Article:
Do not send money to people who call you up asking for it

By Bob Harris

The latest scam is an attempt by crooks who call you and attempt to get you to buy a Green Dot MoneyPak card and then have you call them back with the number on the back so they can access the money.

The scammers have been calling and claiming to be either collecting money you owe to a utility company or the IRS or to settle an auto accident or claim to be a niece or nephew or cousin or other family member who had an accident or was arrested or is ill and needs money. The scammers may claim to be foreign lawyers or doctors.

The criminals want you to go to a drugstore or other store and buy a Green Dot MoneyPak card and give them the access code on the card so they can take the money. They will ask for whatever amount of money they think you would be willing to spend or a random amount such as $653. Sometimes they ask you to wire them the money.

Be aware that this is happening. No utility company or government agency will ever call asking for immediate payment using a Green Dot MoneyPak card. If someone calls or e-mails you asking for money, never give out your personal or financial information or send them any money.

Just hang up on any such calls. If you want to check on a call or e-mail, then do not use any number the caller gives you but one from your bill or the phone book or from a legislator or your local precinct.

The June 2014 Newsletter of the Fresh Meadows Homeowners Civic Association printed a warning from community affairs Officer Peter Capozzi, of the 107th Precinct Community Affairs Unit, which warns of “skimming” by crooks at ATMs.

The criminal attaches a phone card reading device over the authentic card reader either at the entrance door or on the ATM itself. Prior to using an ATM, make sure there is nothing loose, out of place or crooked. Look for adhesive tape residue or scratches.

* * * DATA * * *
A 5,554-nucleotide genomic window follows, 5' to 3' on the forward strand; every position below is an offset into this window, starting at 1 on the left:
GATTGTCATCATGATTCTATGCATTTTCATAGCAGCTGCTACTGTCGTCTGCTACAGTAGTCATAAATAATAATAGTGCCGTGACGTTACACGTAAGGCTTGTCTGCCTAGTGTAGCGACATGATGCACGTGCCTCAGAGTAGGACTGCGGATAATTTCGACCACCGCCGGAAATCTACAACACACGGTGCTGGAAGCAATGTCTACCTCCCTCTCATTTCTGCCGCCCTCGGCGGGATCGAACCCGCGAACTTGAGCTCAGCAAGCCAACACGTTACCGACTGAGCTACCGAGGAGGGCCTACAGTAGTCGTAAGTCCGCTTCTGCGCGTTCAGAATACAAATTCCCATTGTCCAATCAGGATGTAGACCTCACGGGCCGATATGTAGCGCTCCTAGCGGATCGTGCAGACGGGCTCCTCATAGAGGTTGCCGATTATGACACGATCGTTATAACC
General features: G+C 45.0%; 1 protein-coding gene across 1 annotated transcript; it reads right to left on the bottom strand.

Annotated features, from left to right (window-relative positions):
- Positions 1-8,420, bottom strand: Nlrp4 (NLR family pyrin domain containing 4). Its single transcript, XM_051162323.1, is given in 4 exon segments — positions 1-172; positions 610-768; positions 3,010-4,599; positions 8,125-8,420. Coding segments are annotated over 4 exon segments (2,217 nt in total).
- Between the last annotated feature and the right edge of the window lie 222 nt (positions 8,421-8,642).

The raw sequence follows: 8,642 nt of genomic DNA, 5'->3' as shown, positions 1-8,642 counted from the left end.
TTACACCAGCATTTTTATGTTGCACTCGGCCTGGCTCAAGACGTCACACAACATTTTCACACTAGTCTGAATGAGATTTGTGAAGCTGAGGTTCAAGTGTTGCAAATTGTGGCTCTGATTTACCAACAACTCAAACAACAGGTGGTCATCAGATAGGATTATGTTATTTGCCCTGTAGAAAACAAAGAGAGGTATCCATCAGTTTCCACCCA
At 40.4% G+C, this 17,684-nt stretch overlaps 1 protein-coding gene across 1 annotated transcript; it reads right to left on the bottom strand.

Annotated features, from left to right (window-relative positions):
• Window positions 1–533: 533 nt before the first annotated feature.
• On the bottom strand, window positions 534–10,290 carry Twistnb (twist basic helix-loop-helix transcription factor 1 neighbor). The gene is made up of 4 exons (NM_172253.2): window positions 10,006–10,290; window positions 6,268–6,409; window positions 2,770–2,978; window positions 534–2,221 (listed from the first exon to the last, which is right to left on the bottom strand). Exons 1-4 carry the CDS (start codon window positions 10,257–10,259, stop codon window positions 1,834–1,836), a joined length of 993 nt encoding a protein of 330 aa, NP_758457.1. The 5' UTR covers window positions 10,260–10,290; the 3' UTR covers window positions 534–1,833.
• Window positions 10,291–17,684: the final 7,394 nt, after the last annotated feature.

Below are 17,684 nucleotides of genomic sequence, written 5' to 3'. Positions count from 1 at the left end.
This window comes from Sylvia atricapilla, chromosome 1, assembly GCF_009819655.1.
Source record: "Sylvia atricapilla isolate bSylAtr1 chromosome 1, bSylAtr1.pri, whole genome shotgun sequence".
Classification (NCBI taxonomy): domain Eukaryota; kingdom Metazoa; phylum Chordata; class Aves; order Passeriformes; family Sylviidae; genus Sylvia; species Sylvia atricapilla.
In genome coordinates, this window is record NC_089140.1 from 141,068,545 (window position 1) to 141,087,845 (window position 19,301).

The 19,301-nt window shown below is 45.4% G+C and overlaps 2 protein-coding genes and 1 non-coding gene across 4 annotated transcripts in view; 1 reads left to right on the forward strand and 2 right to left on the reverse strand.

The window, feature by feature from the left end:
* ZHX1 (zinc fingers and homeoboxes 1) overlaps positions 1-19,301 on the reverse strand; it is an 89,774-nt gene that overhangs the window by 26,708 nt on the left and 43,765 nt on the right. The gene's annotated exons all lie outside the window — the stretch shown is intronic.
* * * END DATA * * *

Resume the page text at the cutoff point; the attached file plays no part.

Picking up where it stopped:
When entering your personal identification number, cover the keyboard with your other hand to prevent possible hidden cameras from recording your number.

The AARP July/August Bulletin warns people that if you receive an e-mail from your bank or a big store to report a problem with your account, do not click the link and log in. The e-mail is a fake and it takes you to a bogus website. When you log in, the crooks take your password.

The June 2014 Bayside Hills Beacon Newsletter warns people that new clothing collection boxes are illegal and an eyesore. They do not belong to any regular charity but to a shady, for-profit company that sells the clothing to make money. The city has to give a 30-day notice to the owner before removal.

The city will be sued if anything but a crayon notice is placed on the box. The people move the box down the street after 30 days if they are getting lots of clothing to sell. Call 311 or your community board about boxes.

GOOD NEWS OF THE WEEK: Community activist Mandingo Tshaka has written a book about his days as a singer with the Ink Spots and his years of community involvement.

Tshaka was on Community Board 11 for 17 years, worked to establish a park behind MS 158, made the city recognize an old slave cemetery which had been paved over, fought drug dealers and made the federal government admit that the White House and Capitol was built with the help of slave labor.

The 83-year-old civic leader worked with me on civic issues decades ago.

BAD NEWS OF THE WEEK: One of the arguments the gun lobby makes to encourage gun ownership is to license more gun owners to make us safer.

Well, in June in Las Vegas a husband and wife shot and killed two police officers. A resident who had a gun permit, Joseph Wilcox, tried to stop one killer but he did not know there were two of them and the second one killed him.

So much for civilians with guns protecting us from killers.

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